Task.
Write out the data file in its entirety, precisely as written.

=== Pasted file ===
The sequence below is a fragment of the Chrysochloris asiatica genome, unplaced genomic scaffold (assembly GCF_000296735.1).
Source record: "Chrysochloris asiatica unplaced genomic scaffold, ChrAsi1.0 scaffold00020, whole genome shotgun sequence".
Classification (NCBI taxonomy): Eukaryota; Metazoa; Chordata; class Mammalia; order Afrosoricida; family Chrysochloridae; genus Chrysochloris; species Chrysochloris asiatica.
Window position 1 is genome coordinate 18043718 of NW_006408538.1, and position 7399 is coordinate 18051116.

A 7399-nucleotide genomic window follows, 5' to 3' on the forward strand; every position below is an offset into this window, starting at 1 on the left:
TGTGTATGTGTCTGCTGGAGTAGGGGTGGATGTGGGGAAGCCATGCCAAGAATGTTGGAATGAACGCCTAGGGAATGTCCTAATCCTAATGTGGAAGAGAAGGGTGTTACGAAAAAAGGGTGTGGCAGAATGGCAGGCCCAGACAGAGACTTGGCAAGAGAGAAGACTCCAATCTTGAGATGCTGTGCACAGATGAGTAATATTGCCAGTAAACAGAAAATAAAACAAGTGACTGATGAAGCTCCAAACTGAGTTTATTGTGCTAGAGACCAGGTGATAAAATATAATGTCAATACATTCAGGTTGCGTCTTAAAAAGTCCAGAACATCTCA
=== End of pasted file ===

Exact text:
The sequence below is a fragment of the Chrysochloris asiatica genome, unplaced genomic scaffold (assembly GCF_000296735.1).
Source record: "Chrysochloris asiatica unplaced genomic scaffold, ChrAsi1.0 scaffold00020, whole genome shotgun sequence".
Classification (NCBI taxonomy): Eukaryota; Metazoa; Chordata; class Mammalia; order Afrosoricida; family Chrysochloridae; genus Chrysochloris; species Chrysochloris asiatica.
Window position 1 is genome coordinate 18043718 of NW_006408538.1, and position 7399 is coordinate 18051116.

A 7399-nucleotide genomic window follows, 5' to 3' on the forward strand; every position below is an offset into this window, starting at 1 on the left:
TGTGTATGTGTCTGCTGGAGTAGGGGTGGATGTGGGGAAGCCATGCCAAGAATGTTGGAATGAACGCCTAGGGAATGTCCTAATCCTAATGTGGAAGAGAAGGGTGTTACGAAAAAAGGGTGTGGCAGAATGGCAGGCCCAGACAGAGACTTGGCAAGAGAGAAGACTCCAATCTTGAGATGCTGTGCACAGATGAGTAATATTGCCAGTAAACAGAAAATAAAACAAGTGACTGATGAAGCTCCAAACTGAGTTTATTGTGCTAGAGACCAGGTGATAAAATATAATGTCAATACATTCAGGTTGCGTCTTAAAAAGTCCAGAACATCTCA